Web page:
10 Things to know about Palermo

  • Palermo is the capital city of Sicily
  • The island’s history stretches back to the 8th century BC.
  • Palermo is divided by four quarters.   The Quattro Canti, or ‘Four Corners’ district of Palermo, is the traditional heart of the historic city. It is located at the crossroads of the Corso Vittorio Emanuele and Via Maqueda and essentially marks out the four original quarters of Palermo – Albergheria, Capo, Vucciria and La Kalsa. Many of the city’s most famous historic monuments, including the Royal Palace and other leading tourist attractions, can be found here.
  • Population – 654,735
  • Roman Catholicism is highly important in Palermitan culture.
  • Palermo is one of the warmest cities in Europe
  • The patron saint is Saint Rosalia. There is a feast day on July 15 and is a big social event in the city.
  • The city is famed for its history, culture, architecture and gastronomy, it has a history over 2,700 years. Palermo is located in the northwest of the island of Sicily, right by the Gulf of Palermo in the Tyrrhenian Sea.
  • During World War II, Palermo was untouched until the Allies began to advance up Italy after the Allied invasion of Sicily in 1943. In July, the harbour and the surrounding quarters were heavily bombed by the allied forces and were all but destroyed. Six decades later the city centre has still not been fully rebuilt, and hollow walls and devastated buildings are commonplace. (wikipedia)
  • The Mafia took advantage of corrupt city officials (a former mayor of Palermo, Vito Ciancimino, has been condemned for his bribery with Mafiosi) and protection coming from the Italian central government itself.  Many civil servants lost their lives in the struggle against the criminal organisations of Palermo and Sicily. These include the Carabinieri general Carlo Alberto Dalla Chiesa, the region’s president Piersanti Mattarella, Padre Pino Puglisi, a priest who had fought for the young people living in the suburbs, and courageous magistrates such as Giovanni Falcone and Paolo Borsellino. (wikipedia)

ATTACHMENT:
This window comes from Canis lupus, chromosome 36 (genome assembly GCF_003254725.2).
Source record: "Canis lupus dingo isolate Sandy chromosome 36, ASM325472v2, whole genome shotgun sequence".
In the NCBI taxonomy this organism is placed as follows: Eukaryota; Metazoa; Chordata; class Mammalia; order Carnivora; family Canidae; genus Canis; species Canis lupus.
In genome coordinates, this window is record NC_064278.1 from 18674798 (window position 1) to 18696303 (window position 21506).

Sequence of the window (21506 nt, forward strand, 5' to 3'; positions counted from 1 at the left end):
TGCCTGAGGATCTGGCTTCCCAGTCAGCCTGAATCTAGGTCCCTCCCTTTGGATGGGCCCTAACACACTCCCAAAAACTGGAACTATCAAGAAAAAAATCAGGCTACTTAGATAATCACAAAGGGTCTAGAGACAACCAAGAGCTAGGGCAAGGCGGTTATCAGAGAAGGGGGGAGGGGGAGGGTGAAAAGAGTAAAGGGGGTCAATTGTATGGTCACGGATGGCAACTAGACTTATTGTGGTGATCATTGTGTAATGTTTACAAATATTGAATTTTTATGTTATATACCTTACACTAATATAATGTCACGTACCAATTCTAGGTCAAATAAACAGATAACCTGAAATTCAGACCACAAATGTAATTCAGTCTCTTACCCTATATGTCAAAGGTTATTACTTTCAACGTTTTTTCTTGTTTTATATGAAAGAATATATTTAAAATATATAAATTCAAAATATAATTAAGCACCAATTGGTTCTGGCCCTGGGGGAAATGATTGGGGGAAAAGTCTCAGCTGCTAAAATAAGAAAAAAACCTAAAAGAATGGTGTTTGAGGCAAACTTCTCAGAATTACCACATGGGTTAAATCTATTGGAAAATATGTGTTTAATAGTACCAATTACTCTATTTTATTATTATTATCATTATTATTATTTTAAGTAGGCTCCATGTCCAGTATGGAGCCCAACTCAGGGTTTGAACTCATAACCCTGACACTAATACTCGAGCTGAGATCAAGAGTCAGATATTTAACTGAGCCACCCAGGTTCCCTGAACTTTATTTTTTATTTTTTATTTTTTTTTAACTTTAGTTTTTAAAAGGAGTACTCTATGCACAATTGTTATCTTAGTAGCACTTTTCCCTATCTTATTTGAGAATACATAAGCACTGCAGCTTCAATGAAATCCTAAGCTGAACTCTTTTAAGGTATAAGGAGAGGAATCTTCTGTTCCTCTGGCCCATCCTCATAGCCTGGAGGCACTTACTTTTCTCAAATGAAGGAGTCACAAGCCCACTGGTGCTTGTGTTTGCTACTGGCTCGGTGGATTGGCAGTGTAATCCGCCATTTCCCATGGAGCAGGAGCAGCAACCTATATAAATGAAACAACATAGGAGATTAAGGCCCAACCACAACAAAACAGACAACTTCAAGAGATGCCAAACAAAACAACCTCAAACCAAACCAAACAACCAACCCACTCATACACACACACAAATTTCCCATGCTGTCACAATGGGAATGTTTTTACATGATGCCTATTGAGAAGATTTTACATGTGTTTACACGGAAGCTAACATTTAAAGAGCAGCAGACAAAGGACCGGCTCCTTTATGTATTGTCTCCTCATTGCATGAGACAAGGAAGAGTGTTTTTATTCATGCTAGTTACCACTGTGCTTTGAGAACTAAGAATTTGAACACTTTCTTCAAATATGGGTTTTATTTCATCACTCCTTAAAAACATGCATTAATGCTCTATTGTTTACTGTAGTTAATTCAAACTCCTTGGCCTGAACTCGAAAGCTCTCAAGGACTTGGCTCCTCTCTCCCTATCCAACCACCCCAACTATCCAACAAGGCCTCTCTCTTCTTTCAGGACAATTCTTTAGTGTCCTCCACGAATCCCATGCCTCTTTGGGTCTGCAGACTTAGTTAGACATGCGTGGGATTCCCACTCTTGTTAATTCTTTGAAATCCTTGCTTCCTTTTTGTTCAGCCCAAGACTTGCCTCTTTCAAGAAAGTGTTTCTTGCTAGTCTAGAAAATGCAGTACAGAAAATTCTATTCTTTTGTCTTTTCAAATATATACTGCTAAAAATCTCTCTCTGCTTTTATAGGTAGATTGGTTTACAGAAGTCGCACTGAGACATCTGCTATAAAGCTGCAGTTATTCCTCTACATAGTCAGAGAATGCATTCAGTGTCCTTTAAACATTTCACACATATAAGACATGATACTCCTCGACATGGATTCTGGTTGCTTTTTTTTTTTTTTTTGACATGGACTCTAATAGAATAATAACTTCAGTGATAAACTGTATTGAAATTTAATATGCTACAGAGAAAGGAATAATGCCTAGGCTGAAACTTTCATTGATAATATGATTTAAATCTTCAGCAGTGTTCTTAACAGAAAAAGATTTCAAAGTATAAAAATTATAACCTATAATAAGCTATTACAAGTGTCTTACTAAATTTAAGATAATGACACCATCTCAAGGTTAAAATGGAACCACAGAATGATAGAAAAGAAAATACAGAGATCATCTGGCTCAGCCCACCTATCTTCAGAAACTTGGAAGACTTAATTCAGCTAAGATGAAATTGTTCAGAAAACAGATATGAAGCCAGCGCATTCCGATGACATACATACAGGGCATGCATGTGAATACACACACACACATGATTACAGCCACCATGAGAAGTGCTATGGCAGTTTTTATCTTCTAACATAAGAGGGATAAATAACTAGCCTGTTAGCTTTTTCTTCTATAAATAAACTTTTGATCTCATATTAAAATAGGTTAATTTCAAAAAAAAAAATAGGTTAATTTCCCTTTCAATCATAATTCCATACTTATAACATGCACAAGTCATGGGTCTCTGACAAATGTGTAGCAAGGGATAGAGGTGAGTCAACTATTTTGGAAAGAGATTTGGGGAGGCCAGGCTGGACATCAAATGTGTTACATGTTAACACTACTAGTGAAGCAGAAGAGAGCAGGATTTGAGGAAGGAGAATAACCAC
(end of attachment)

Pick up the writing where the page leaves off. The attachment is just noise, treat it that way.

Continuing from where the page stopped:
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Palermo – Day 20

This is my last full day in Sicily.  So I wanted to make the most of it.  Natasha was coming up to my place this time as she had not seen the Teatro Massimo – which is a must – being the 2nd biggest theatre in the world.

So first thing on the list was to check out the Grand Hotel et des Palmes – this is one of the most splendid hotels in Palermo in its prime.  This hotel has a very broad history of very important guests one being Richard Wagner, who finished Parsifal within one of its luxuriously-decorated suites.

Over four days, between October 12–16, 1957, the American gangster Joseph Bonanno allegedly attended a series of meetings between some high-level Sicilian and American mafiosi in the hotel.  It is rumoured Lucky Luciano held his office there.

It is a beautiful hotel if not a bit jaded – but with the statues and abundance of marble I can imagine it must have been wonderful in its heyday and holds many memories and ghosts.

We then decided to meander down the back roads towards the port area – it was a really interesting walk with the array of architecture and very different influences from their vast history of rule.